10 simple tips for organising data in Excel

Making sure your data are well-organised is a key part of any literature review.

Excel is a great tool for this because it’s widely available and easy to use. You can use it for tracking the progress of your review, for your data extraction, or both.

But if your data is a mess then it’s pretty much unusable.

The good news is that with these 10 simple tips for organising data in Excel you can get yourself on the right track and save lots of time. (Psst, this post includes the Excel mistake I see most often!)

1. Get organised

Create a sensible folder structure and keep your data where it can be found by everybody who needs it. Use version numbers and archive old copies so that everybody uses the most recent copy.

2. Keep notes

You’re busy. You’ll do something today then come back to it a few months later and forget what you did or why. We all do it. Or somebody else will pick up the project and need to figure out what you did. Jotting down notes as you go can save so much time later. You can even use the first tab of an Excel sheet for notes so that they stay with the data.

3. Sense check

It’s amazing what you notice just from a quick look through your data. Are there gaps? Numbers that look really high or low? Does the number of entries look sensible?

4. Only 1 piece of information per cell

This is the mistake I see the most. You can’t analyse data as soon as there’s more than 1 piece of information in a cell (each little ‘block’ of the Excel spreadsheet is a cell).

If you find yourself putting more than one piece of information in a cell then split it out into separate columns. For example, if you’re entering a mean and a standard deviation into the same cell then create 2 separate columns: 1 for the mean and 1 for the standard deviation.

So instead of something like this where ‘price’ and ‘mpg’ are in the same cell…

Split it out like this so that they’re in different columns…

This example dataset is one of the sample Stata datasets. You can access it by typing ‘sysuse auto’ into Stata.

5. Create an identifier for each row

Each row of data (rows run horizontally) should represent something unique, such as an individual or an appointment. Ideally, each row should have an identifier that’s unique to that row. This could be something like a donor reference number. Having an identifier helps considerably if you want to join together data from different sources.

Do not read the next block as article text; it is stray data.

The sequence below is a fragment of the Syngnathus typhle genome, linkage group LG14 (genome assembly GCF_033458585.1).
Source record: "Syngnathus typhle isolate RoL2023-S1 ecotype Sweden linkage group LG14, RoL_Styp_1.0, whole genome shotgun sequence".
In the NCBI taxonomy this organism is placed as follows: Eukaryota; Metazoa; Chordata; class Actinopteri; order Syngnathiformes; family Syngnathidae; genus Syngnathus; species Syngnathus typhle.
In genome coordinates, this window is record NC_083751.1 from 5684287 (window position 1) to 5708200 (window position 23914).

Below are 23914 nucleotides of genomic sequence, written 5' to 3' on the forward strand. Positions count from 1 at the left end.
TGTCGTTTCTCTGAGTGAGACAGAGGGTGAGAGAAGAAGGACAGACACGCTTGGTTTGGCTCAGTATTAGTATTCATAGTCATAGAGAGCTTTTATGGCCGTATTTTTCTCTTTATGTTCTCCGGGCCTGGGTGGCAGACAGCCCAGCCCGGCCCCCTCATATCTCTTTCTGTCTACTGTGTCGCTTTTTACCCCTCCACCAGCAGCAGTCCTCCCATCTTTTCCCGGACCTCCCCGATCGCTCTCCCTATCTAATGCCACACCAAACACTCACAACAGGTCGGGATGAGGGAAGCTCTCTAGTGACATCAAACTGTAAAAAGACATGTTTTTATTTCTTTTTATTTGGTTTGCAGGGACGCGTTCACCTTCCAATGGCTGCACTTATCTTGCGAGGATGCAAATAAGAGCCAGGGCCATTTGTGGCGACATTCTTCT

In this example, ‘id’ is the unique identifier because it is different for each row of data…

6. Limit text options

It’s usually best to limit text data, unless you’re working with a qualitative researcher. A few options where people can specify ‘other’ or note any further comments are fine. But generally you want to stick with pre-specified options because this will make your analysis a lot quicker and clearer.

7. Check spellings

Make sure data that tells you the same thing is spelt in the same way. It sounds obvious, I know. It’s so easy though to enter ‘and’ one time, then ‘&’ the next. Or to mix up lower and upper case. An easy way to check is to set the top row as a filter then check the filter options are spelt consistently.

It’s even better though if you can use dummy coding for categorical variables (ones where you have distinct groups) as this removes the option to misspell things completely. In this example, ‘foreign_n’ is dummy coding for ‘foreign’ where Domestic is coded as 1, and Foreign is coded as 2.

8. Don’t use colour coding for information

The information will get lost if you move your data into a different program or save it as a csv file. Create a new column for the information that you are colour coding instead.

So instead of something like this where a red row tells you that the data should be excluded…

Create a new column with this information like this…

9. Data in the same column should be the same format

Make sure everything in a column is the same format, such as a number, text or date. Having some text, like “N/A”, in a number column can make analysis harder. It’s better to leave the cell blank (or use a missing number code like -999 for missing data so long as it’s outside of the range of possible options).

10. Sort with caution

Excel treats each column separately if you let it so it’s very easy for data to get muddled up. Highlight all columns to make sure they stay together when you are sorting, or use the ‘expand’ option.

Looking for more support with your data?

If you’d like more support with a literature review or study data then get in touch and we can chat through the support options that I offer to see whether one works for you.